The David Granger administration hopes that the proposed Sovereign Wealth Fund (SWF) will be managed by a hybrid of government and private individuals, according to Minister of Governance Raphael Trotman.
“It is a well-known phenomenon that where governments are too involved in managing funds, they don’t always function at an optimum level especially if these are funds to be invested. It is best when funds are managed partially between government and private sector professionals. Some countries even have funds managed out of the country,” he said.
Trotman, who has oversight of the natural resources sector, appeared before the Parliamentary Sectoral Committee on Natural Resources yesterday and provided an overview of government’s proposed policy agenda in the area of natural resources development.
Asked by committee chairman Odinga Lumumba to define and explain the scope of the proposed SWF, Trotman said that a SWF is a common name used to describe a fund set aside by government composed of some of the income from its resources. Such funds could have several purposes such as saving for future generations to ensure that a certain standard of living is maintained, budget stabilisation in times of economic downturns, and infrastructure development
According to Trotman, government has begun to examine expanding contributions to the fund beyond revenue earned from oil and gas. He said they are looking at including “a percentage, albeit a small percentage of revenue from other resources such as gold, diamond, bauxite, stone, sand, timber and perhaps even water,” so that when oil revenue comes, savings are already being made and the fund in place.
The minister said the administration has not yet settled on what the fund regulations will be. “Issues such as what percentages will be deposited and what will trigger withdrawals are the remit of the Minister of Finance,” he said. However, Trotman assured the committee that both sides of the House will be asked to participate in formulating these regulations.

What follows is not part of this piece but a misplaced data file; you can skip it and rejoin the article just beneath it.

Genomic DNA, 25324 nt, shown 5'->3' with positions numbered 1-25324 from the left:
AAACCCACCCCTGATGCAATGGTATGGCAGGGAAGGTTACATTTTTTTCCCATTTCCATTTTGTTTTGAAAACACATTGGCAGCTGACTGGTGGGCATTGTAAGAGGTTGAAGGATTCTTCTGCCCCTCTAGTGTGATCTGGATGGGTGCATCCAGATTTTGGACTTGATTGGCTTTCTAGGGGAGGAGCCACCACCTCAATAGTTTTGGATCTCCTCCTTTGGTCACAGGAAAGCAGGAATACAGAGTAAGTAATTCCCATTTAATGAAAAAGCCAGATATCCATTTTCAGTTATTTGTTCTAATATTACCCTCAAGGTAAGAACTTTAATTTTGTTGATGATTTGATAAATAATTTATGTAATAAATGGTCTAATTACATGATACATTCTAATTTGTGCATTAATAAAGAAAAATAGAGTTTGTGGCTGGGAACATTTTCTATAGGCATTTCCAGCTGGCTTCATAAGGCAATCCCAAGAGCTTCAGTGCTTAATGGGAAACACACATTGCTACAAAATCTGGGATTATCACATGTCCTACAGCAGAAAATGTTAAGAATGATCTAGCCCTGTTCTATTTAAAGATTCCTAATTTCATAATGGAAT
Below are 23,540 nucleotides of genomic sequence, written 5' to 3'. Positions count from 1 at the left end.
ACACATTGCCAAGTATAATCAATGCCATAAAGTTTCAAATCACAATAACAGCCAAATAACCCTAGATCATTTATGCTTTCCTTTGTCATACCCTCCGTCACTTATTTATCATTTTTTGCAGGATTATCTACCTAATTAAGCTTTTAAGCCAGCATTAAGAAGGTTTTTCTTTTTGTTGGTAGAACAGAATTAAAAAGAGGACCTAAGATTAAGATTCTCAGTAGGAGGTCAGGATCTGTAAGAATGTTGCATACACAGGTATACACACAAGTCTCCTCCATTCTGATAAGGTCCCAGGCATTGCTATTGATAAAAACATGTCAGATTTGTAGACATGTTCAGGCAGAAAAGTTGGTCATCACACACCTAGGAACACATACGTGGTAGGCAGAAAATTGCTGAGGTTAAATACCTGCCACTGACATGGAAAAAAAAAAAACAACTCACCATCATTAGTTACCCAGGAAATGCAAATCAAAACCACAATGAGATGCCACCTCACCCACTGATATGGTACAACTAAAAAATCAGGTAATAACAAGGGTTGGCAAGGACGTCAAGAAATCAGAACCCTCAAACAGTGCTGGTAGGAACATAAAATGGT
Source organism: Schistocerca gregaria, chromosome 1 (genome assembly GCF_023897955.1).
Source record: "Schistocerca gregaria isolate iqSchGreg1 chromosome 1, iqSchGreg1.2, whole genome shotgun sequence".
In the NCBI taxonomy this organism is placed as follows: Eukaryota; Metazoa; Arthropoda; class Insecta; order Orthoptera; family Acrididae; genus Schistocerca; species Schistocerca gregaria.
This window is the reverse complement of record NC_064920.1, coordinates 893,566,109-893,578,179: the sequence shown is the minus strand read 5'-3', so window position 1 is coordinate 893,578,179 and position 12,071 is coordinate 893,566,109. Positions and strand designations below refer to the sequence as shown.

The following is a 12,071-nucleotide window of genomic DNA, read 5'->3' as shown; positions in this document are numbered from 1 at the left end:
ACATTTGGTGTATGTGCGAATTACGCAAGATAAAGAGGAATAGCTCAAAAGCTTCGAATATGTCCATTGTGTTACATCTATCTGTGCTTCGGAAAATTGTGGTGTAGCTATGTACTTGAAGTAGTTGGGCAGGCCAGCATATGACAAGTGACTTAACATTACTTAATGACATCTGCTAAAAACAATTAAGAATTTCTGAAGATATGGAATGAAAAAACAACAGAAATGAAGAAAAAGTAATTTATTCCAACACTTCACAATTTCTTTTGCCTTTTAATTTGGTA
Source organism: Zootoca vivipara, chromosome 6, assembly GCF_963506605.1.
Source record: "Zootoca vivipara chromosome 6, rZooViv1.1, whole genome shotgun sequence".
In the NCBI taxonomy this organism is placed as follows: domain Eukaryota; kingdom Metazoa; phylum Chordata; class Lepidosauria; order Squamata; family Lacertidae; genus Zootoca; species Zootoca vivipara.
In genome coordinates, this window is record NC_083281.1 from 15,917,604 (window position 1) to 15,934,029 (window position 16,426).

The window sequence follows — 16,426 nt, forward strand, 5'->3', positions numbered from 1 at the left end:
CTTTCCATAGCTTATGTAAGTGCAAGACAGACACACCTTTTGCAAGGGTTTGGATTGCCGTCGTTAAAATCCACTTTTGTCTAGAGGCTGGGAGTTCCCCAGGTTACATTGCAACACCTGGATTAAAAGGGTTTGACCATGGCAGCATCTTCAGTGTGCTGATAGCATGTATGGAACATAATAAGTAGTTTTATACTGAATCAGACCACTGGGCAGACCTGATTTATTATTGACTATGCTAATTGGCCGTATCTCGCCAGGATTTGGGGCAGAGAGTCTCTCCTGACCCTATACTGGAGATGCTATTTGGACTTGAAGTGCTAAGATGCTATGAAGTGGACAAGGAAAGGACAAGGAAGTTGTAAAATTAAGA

He said government has received offers of support from local and international agencies and recently held a workshop organised through the Canadian High Commission with representatives from the University of Calgary where ideas of SWF frameworks were shared.
“Guyana has the benefit of looking at good and bad and even the ugly to see what suits us. Because we know the wealth that is coming is upon us, we have the chance to create a framework that is accountable, transparent and nationally acceptable for the management of that wealth,” Trotman asserted.
Asked to explain from where the fund will draw its authority such as by an executive order or through the legislature, Trotman said that while the SWF will be accompanied by legislation, he doubts the fund itself will be presented to the legislature for approval.
However, he stressed that parliament will be involved in every stage of its development. “The role of parliament is to help design the way the fund is organised. What is important is not the additions, it is when it comes time to take out of it, on what basis should withdrawals be made, that is what Parliament will have to decide,” he said.
According to Trotman, the administration is looking to the future where there will be changes in government so they believe it will be best if both sides together determine how and when this fund will be accessed.